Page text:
Two algebra 1 word problems (systems of linear equations)

Here are two problems for you to solve... OR to learn from me when I solve them. Both problems are for algebra 1, and use a system of 2 linear equations.

By the way, the comments have some wonderful ideas for solving these mentally, without using algebra. So please read them too!

Problem: John bought red pens for $4 apiece and blue pens for $2.80 apiece. If John purchased a total of 24 pens for $84, how many red pens did he purchase?

Solution: This is a typical problem that will have two variables and two equations.

Let r be the amount of red pens he buys, and b be the amount of blue pens he buys.

We get our first equation from this sentence: "He bought a total of 24 pens." So, r + b = 24.

We get the second equation from the fact that his total purchases were worth $84, and red pens cost $4, and blue pens cost $2.80

4r + 2.8b = 84

Now, just solve this system of two equations using your preferred method.

r + b = 24
4r + 2.8b = 84

I will multiply the top equation by -4, then add the two equations.

-4r - 4b = -96
4r + 2.8b = 84
-1.2b = -12
From this, b = 10.

Then since r + b = 24, r must be 14.

Problem: In a group of 60 workers, the average salary is $80 a day per worker.  If some of the workers earn $75 a day and all the rest earn $100 a day, how many workers earn $75 a day?

Solution: To get started, first find out what are the unknowns. In this case, there are two. Some workers earn $75 a day, and some earn $100 (two quantities).

Let A = workers who earn $75 a day.
Let B = workers who earn $100 a day.

We need to have both variables when building the equations, even though the problem only asks for A.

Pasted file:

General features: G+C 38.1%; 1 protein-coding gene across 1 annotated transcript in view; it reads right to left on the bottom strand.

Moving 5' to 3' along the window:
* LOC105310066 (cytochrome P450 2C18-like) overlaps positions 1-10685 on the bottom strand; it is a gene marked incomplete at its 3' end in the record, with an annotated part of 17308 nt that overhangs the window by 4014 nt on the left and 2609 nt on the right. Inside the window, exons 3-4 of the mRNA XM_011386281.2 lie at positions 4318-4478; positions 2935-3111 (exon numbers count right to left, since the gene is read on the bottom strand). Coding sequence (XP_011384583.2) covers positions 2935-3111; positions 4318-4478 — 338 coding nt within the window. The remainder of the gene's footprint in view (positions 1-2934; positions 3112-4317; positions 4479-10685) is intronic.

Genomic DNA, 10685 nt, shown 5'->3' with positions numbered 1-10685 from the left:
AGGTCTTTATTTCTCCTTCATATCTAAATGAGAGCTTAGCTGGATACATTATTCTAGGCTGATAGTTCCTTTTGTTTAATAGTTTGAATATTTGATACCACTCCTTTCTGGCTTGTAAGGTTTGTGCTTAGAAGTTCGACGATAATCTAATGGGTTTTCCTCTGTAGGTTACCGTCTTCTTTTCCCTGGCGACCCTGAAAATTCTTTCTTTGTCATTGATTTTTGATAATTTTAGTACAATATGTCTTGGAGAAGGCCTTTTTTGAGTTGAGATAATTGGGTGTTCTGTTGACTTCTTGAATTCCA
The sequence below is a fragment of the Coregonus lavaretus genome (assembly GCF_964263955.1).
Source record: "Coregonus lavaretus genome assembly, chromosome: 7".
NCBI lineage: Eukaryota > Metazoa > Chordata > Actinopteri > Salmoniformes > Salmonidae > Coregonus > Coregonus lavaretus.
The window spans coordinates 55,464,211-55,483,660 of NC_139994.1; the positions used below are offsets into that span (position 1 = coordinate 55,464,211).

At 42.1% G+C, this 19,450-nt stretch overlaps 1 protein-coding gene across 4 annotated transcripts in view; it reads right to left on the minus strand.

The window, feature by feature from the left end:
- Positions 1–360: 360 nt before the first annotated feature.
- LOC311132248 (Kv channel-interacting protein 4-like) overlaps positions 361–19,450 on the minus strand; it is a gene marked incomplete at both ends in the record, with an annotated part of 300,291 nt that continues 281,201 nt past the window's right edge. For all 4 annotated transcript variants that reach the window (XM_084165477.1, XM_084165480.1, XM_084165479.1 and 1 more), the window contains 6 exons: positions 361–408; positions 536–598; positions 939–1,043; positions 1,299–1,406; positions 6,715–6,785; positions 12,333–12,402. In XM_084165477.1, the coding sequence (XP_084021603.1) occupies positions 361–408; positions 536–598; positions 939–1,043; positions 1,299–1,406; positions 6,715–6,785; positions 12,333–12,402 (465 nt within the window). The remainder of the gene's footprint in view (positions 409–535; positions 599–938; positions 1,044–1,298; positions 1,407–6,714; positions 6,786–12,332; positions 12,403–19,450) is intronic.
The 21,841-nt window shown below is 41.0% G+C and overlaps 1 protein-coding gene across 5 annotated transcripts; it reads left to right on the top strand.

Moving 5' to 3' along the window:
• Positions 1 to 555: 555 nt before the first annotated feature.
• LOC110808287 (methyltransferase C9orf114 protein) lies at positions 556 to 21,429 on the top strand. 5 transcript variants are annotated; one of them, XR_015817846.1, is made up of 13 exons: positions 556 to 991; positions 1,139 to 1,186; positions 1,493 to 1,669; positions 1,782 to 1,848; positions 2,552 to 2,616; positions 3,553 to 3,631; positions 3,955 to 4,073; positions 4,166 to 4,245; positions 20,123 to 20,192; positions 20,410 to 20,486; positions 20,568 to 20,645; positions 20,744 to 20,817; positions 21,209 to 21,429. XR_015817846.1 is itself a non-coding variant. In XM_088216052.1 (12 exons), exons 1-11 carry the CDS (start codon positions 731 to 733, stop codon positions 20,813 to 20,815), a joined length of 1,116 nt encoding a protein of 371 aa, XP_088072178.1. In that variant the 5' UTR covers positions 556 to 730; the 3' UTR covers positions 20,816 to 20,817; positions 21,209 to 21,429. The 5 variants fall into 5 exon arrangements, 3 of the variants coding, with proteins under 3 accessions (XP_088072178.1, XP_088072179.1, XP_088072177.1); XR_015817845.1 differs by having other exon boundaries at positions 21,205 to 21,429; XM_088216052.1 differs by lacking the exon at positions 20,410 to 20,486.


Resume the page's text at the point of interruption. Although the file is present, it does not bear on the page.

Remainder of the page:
THEN we need to somehow use the information given to build two equations. That is because to solve for two unknowns, you need two equations.

Well, there are 60 workers, so our first equation is pretty easy: A + B = 60.

Now, the first sentence may throw you off... but actually, the concept of average is not coming into the picture very much. The info in the first sentence is ONLY used to find out one useful fact: that the group of workers earns 60 x $80 = $4,800 in TOTAL each day. We use that to build our second equation, which has to do with the total earnings:

75A + 100B = 4,800

Now we have our two linear equations, and all that remains is to solve the system using any standard technique.

A + B = 60
75A + 100B = 4,800

Multiply the top equation by -100, and then add the two equations together:

-100A - 100B = -6000
75A + 100B = 4,800
-25A = -1,200
A = 48

Then, B must be 12.

Check: 48 x $75 + 12 x $100 = $4,800. It checks.


Pat's Blog said…
A thousand years ago when I was in alg I, I solved problems like this with the method of false position (I read about it in a puzzle book that focused on History topics)..If you bought all 24 pens in Red it would cost $96, which is too much... in fact it is $12 too much. Each blue pen saves $1.20, so I will just try ten blues and the rest (14) red.. checking, that should be $4*14=$56 for the red, $28.00 for the ten blue, and that comes out to $84. I found that most text book problems could be done that way.
Denise said…
Averages can also be easy to balance without algebra, especially when the numbers are so mental-math-friendly as the salary problem. To get an average of $80: Each $100/day man gets $20 above average, so he must be balanced by four $75/day men. This set of 5 men will be repeated enough times to make your total number of workers.

After a few years of teaching Singapore math, I've come to enjoy the challenge of turning algebra problems into elementary mental math. Now that my daughter is about ready to study real algebra, I hope I can switch mental gears!
Rebecca Zook said…
Maria, I just wanted to say thank you so much for including my post about Gallon Man in your latest homeschooling math newsletter! I'm flattered to be included and I look forward to reading more of your blog! :)
Maria Miller said…
No problem; here's a link to that newsletter for those who want to see it.
Rebecca Zook said…
Maria, in case you're interested, here's another blog post about using drawing (like the Gallon Man approach) to solve elapsed time problems. I stumbled on this with a fifth grade student and he seemed to find it much more intuitive than the subtract-and-borrow method.

Popular posts from this blog

Conversion chart for measuring units

Geometric art project: seven-circle flower design

Meaning of factors in multiplication: four groups of 2, or 4 taken two times?